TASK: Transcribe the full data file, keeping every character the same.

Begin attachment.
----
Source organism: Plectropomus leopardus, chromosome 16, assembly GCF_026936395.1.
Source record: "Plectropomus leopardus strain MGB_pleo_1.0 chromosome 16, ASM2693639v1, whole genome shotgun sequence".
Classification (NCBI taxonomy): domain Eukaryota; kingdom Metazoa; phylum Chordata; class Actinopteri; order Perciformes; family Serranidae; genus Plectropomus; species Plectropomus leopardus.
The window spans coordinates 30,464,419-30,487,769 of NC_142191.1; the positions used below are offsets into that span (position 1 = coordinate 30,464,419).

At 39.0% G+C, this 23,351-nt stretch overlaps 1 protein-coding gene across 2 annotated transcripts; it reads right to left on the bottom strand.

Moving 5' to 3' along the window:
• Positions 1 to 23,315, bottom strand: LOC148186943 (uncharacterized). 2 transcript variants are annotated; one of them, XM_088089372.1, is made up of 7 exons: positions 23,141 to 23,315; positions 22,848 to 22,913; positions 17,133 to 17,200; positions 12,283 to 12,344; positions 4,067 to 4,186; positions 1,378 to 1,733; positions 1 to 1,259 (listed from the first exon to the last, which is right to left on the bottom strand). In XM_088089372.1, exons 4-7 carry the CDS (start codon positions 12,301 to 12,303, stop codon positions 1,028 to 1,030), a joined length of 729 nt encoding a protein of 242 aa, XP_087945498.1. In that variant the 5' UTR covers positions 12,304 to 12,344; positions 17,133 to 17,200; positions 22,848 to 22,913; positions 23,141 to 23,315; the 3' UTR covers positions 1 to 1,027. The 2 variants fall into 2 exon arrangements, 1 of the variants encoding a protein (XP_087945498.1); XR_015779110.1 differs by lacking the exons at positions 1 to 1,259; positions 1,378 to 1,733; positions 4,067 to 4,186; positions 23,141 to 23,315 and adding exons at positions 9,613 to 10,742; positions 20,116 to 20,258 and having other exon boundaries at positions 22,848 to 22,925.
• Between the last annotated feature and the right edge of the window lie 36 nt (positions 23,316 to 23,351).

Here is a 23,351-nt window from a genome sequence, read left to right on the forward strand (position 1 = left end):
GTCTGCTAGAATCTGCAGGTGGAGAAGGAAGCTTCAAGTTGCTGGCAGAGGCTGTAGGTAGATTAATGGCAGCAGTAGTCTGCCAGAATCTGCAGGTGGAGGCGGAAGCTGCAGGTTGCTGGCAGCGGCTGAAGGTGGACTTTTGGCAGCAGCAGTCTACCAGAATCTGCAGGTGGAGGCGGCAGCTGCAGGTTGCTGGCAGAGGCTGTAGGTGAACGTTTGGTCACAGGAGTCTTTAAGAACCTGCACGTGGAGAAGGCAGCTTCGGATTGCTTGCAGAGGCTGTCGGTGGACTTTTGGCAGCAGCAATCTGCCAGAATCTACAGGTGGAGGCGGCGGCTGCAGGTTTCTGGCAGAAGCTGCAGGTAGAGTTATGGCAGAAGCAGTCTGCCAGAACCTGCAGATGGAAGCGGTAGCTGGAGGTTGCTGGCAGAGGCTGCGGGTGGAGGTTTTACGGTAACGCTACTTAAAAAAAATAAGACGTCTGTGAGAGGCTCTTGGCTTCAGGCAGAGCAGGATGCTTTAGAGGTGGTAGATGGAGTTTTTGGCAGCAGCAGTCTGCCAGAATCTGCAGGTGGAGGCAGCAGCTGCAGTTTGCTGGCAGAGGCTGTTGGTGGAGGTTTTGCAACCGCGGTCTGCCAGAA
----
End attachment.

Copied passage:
Source organism: Plectropomus leopardus, chromosome 16, assembly GCF_026936395.1.
Source record: "Plectropomus leopardus strain MGB_pleo_1.0 chromosome 16, ASM2693639v1, whole genome shotgun sequence".
Classification (NCBI taxonomy): domain Eukaryota; kingdom Metazoa; phylum Chordata; class Actinopteri; order Perciformes; family Serranidae; genus Plectropomus; species Plectropomus leopardus.
The window spans coordinates 30,464,419-30,487,769 of NC_142191.1; the positions used below are offsets into that span (position 1 = coordinate 30,464,419).

At 39.0% G+C, this 23,351-nt stretch overlaps 1 protein-coding gene across 2 annotated transcripts; it reads right to left on the bottom strand.

Moving 5' to 3' along the window:
• Positions 1 to 23,315, bottom strand: LOC148186943 (uncharacterized). 2 transcript variants are annotated; one of them, XM_088089372.1, is made up of 7 exons: positions 23,141 to 23,315; positions 22,848 to 22,913; positions 17,133 to 17,200; positions 12,283 to 12,344; positions 4,067 to 4,186; positions 1,378 to 1,733; positions 1 to 1,259 (listed from the first exon to the last, which is right to left on the bottom strand). In XM_088089372.1, exons 4-7 carry the CDS (start codon positions 12,301 to 12,303, stop codon positions 1,028 to 1,030), a joined length of 729 nt encoding a protein of 242 aa, XP_087945498.1. In that variant the 5' UTR covers positions 12,304 to 12,344; positions 17,133 to 17,200; positions 22,848 to 22,913; positions 23,141 to 23,315; the 3' UTR covers positions 1 to 1,027. The 2 variants fall into 2 exon arrangements, 1 of the variants encoding a protein (XP_087945498.1); XR_015779110.1 differs by lacking the exons at positions 1 to 1,259; positions 1,378 to 1,733; positions 4,067 to 4,186; positions 23,141 to 23,315 and adding exons at positions 9,613 to 10,742; positions 20,116 to 20,258 and having other exon boundaries at positions 22,848 to 22,925.
• Between the last annotated feature and the right edge of the window lie 36 nt (positions 23,316 to 23,351).

Here is a 23,351-nt window from a genome sequence, read left to right on the forward strand (position 1 = left end):
GTCTGCTAGAATCTGCAGGTGGAGAAGGAAGCTTCAAGTTGCTGGCAGAGGCTGTAGGTAGATTAATGGCAGCAGTAGTCTGCCAGAATCTGCAGGTGGAGGCGGAAGCTGCAGGTTGCTGGCAGCGGCTGAAGGTGGACTTTTGGCAGCAGCAGTCTACCAGAATCTGCAGGTGGAGGCGGCAGCTGCAGGTTGCTGGCAGAGGCTGTAGGTGAACGTTTGGTCACAGGAGTCTTTAAGAACCTGCACGTGGAGAAGGCAGCTTCGGATTGCTTGCAGAGGCTGTCGGTGGACTTTTGGCAGCAGCAATCTGCCAGAATCTACAGGTGGAGGCGGCGGCTGCAGGTTTCTGGCAGAAGCTGCAGGTAGAGTTATGGCAGAAGCAGTCTGCCAGAACCTGCAGATGGAAGCGGTAGCTGGAGGTTGCTGGCAGAGGCTGCGGGTGGAGGTTTTACGGTAACGCTACTTAAAAAAAATAAGACGTCTGTGAGAGGCTCTTGGCTTCAGGCAGAGCAGGATGCTTTAGAGGTGGTAGATGGAGTTTTTGGCAGCAGCAGTCTGCCAGAATCTGCAGGTGGAGGCAGCAGCTGCAGTTTGCTGGCAGAGGCTGTTGGTGGAGGTTTTGCAACCGCGGTCTGCCAGAA